Thanksgiving Eve is a notorious party night. The idea is that you go out drinking and the next day you wake up, watch football and eat a cornucopia of comfort foods, making the holiday the perfect hangover cure. Something people don’t think about enough is the effect of alcohol on the teeth. Often, people connect the foods they eat with tooth infections or decay, but the liquids you ingest also have a profound effect as they wash past your teeth and over your tongue.
Let’s take a look at wine. Red wines have been known to stain the teeth and gums when you drink enough of it; hence the term “wine gums”. In addition to staining, wine, both red and white, has a high acidic content. Sweet wines combine acids with sugar which make for a destructive drink for your teeth. Some people suggest drinking through a straw to keep from staining your teeth as well as protecting them from the acids and sugar. It may not look as sophisticated, but it is a preventative measure worth considering.
Fancy yourself a rum or whiskey and coke? Even a vodka soda or vodka cranberry? Beware of the sticky sugar and carbonation that comes from sodas. Soda is a sure-fire enamel killer. Believe it or not, cranberry juice has more sugar than soda does! This doesn’t mean drinking your spirits straight are the answer either. Dark liquors can stain your teeth as well. The acid found in any liquor also build up plaque on the teeth.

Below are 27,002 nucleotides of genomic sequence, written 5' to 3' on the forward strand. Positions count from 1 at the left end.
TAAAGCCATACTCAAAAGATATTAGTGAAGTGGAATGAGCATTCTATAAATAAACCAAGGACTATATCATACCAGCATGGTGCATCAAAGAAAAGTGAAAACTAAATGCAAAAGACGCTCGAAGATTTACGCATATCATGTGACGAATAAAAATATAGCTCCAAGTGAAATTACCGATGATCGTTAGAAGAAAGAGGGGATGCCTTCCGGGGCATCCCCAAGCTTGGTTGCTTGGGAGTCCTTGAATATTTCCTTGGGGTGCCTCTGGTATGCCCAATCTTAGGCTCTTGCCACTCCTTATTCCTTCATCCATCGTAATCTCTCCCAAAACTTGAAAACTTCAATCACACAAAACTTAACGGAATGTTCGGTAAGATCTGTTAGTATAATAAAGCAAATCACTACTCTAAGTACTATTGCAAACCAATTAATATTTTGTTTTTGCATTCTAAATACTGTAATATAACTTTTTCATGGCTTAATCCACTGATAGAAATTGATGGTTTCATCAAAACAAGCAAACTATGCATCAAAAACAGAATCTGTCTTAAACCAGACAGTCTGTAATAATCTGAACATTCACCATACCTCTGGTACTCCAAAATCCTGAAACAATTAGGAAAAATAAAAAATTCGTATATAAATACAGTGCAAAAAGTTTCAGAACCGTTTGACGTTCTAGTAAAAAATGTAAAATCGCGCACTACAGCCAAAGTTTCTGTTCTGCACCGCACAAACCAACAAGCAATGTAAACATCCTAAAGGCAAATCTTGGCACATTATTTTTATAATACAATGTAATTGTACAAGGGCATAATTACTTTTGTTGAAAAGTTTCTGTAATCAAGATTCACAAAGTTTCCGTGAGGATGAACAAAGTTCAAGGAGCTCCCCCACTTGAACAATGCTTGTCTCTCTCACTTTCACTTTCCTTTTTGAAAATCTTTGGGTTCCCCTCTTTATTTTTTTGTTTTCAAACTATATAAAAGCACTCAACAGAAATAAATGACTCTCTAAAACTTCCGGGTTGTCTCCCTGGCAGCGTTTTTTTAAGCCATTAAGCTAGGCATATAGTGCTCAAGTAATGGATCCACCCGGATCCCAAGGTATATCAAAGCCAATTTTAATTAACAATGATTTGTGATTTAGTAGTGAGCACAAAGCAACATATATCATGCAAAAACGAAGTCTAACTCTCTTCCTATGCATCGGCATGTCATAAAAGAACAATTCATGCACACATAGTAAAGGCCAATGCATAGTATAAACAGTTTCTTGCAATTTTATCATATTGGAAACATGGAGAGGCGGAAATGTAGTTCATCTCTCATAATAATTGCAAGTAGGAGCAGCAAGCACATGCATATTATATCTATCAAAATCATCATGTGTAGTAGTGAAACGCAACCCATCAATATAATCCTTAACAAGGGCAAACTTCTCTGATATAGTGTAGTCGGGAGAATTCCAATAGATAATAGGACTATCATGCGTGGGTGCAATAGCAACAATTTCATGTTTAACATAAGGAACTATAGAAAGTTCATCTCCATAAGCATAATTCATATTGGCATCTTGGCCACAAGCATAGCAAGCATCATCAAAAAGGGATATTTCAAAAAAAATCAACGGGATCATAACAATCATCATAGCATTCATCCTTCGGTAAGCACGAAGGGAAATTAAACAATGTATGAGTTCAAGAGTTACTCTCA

So is beer in the clear? Not exactly. Malt or dark beers will still have that staining effect. The best bet would be to try a beer light in color. There tends to be a higher water content and low acidity level. Not to mention the light color won’t alter your teeth’s enamel as much. Keep in mind, any alcoholic beverage passing through your mouth will affect it in some way. Light beer isn’t harmless, we’re just suggesting it may be the best option if you so choose to imbibe for Thanksgiving Eve.
Alcohol also dries and dehydrates the mouth. Saliva is what keeps teeth moist and helps to remove plaque and bacteria from the tooth’s surface. Spirits mixed with citruses like lemon or orange also erodes enamel. It is a good idea to alternate water between alcoholic beverages while drinking.
Gum disease, tooth decay, and mouth sores are all much more likely for heavy drinkers, and alcohol abuse is the second most common risk factor for oral cancer. People who use alcohol tend to have more plaque build up on their teeth and are three times as likely to go through permanent tooth loss.
No matter how much alcohol you consume while celebrating the holidays, it’s important to brush your teeth at the end of the night. Scrub away any wine stains, sugary sodas or brew acid. Rinsing with a shot of mouthwash for a nightcap is a good idea for washing away residual bacteria. Be safe and have a happy holiday!